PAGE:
8-16-2005

Hype & Speculation.  Don't believe it.  Toyota has already designed a system capable of supporting the plug-in ability.  It's what we are driving now.  There's just a couple on add-on components not included yet.  The problem is the battery technology.  It's simply too expensive still.  That cost/duration reality currently makes it impractical.  They're waiting for that final piece to the puzzle.  It just doesn't make any sense taking that next step yet.  Today's market is preoccupied with other matters anyway.  It will come... someday.  Patience.  But until then, we should focus efforts on cleaning up the electricity source.  Just because you can plug-in a Prius doesn't make it a good idea.  Yes, (done properly) it will increase efficiency.  However, the plenty for some is increased pollution.  That's certainly true for me, where my electricity comes from burning coal.

8-15-2005

$2.65 per gallon.  That was the cheap stuff today.  I actually saw a few stations that had it at $2.69 per gallon.  Can you believe that just 2 years ago I had a few Prius owners fighting me, stating $1.65 per gallon was too high of a value for the "Selling Points" document.  They didn't want me to be insincere by quote such an unrealistic price.  Turns out, they were sort of right... but in the wrong direction.  Rather than be much less expensive, it is more... an entire dollar more.  Kind of makes me wonder what it will be 2 years from now.  Hmm?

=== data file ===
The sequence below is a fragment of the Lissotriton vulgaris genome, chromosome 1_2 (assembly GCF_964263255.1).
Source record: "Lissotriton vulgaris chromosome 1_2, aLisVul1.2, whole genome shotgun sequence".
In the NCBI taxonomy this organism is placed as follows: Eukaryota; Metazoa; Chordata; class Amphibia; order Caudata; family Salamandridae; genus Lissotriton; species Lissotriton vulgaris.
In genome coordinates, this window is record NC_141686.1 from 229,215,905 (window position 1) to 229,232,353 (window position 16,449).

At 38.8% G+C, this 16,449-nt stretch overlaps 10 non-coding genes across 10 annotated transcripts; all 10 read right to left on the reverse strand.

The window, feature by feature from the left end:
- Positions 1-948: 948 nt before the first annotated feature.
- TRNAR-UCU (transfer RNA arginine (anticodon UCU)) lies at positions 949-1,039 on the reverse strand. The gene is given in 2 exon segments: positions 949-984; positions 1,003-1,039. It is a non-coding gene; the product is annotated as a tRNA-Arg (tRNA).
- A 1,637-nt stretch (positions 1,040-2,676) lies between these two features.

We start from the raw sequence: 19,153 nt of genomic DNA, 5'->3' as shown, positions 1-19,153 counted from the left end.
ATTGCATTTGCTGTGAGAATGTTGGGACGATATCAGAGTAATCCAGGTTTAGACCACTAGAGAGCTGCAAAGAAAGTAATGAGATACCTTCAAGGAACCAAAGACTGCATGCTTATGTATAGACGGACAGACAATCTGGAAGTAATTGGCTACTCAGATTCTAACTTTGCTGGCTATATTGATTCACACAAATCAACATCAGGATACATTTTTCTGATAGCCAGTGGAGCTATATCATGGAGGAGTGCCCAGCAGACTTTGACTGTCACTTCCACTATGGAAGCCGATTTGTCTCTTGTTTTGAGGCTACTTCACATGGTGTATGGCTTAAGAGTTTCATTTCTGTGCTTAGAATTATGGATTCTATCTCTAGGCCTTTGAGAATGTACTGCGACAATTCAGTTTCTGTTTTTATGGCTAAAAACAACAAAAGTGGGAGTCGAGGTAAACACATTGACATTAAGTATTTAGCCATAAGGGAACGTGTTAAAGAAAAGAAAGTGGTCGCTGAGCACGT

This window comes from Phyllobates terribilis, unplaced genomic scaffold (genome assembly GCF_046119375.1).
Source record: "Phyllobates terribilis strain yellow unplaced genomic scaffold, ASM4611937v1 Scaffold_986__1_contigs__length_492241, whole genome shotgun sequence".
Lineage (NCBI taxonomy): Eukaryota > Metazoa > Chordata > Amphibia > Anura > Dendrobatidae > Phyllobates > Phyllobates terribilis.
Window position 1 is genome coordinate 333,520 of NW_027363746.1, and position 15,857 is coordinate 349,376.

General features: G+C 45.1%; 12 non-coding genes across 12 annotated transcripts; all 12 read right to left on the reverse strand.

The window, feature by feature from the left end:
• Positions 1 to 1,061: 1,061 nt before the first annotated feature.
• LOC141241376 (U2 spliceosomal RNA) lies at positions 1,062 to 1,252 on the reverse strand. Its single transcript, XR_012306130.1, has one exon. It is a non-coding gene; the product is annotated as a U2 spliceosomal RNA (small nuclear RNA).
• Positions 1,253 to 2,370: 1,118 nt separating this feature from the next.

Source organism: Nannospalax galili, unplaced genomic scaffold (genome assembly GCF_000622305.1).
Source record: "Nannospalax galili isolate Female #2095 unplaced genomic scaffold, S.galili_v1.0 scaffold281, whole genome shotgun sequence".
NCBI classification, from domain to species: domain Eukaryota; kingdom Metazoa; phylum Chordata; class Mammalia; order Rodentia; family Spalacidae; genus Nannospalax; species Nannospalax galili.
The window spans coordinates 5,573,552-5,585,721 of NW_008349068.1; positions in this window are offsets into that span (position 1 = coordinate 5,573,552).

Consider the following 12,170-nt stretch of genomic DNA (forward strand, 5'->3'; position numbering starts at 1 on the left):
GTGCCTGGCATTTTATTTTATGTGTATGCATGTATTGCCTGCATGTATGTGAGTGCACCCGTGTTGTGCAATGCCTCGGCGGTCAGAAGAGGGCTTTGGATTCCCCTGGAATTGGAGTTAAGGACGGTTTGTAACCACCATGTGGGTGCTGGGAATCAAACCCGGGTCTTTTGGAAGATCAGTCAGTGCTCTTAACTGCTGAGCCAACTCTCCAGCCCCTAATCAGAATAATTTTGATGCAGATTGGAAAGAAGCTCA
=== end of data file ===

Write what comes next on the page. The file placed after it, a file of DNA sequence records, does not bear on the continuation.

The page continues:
8-15-2005

Followed to Work.  No, not me.  I was actually the follower.  Two days in a row I drove behind a Prius on the way to work.  I bet that really crept them out.  Rather than a brief sighting, where you pass each other and wave during that brief moment, I am now remaining in close proximity for at least 10 minutes.  Cool!  That should make an interesting sight for onlookers.  Double sightings used to be rare.

8-14-2005

Marathon MPG, part 4.  Turns out that they had special monitoring equipment attached to the system, called a SuperMID.  It's a pretty impressive efficiency feedback device.  Unfortunately, that's something no ordinary owner would possess.  So duplicating what they achieved is even less realistic than originally thought.  Anywho, here's what two of them had to say about it... "I cannot thank you enough for shipping the SuperMID to *** so that all of us could improve segment after segment from what was thought to be an impossible goal just 3 months prior." and "The SuperMID was invaluable. It gave us the feedback to improve our technique. As you can see, after each shift, we shared our experiences and tips and were consistently raising the bar. That would not have happened without the SuperMID."

8-13-2005

Displacement on Demand.  As I was flipping channels this evening, I stumbled across a Denali television commercial featuring this "new" technology.  Now that the time has come to begin promoting the 2006 models, GM is flaunting it.  I wonder what the average consumer will think.  Will they remember the failure of this type of partial engine shutdown from the past?  Will they see that it's still a 8-cylinder gas-guzzler, getting only a modest boost in efficiency?  Will they crunch the numbers to try justifying such a large vehicle, using the percentage of improvement as the factor rather than MPG?  Will they care that smog-related emissions aren't improved at all?  Will they wonder why the smaller vehicles don't offer this technology?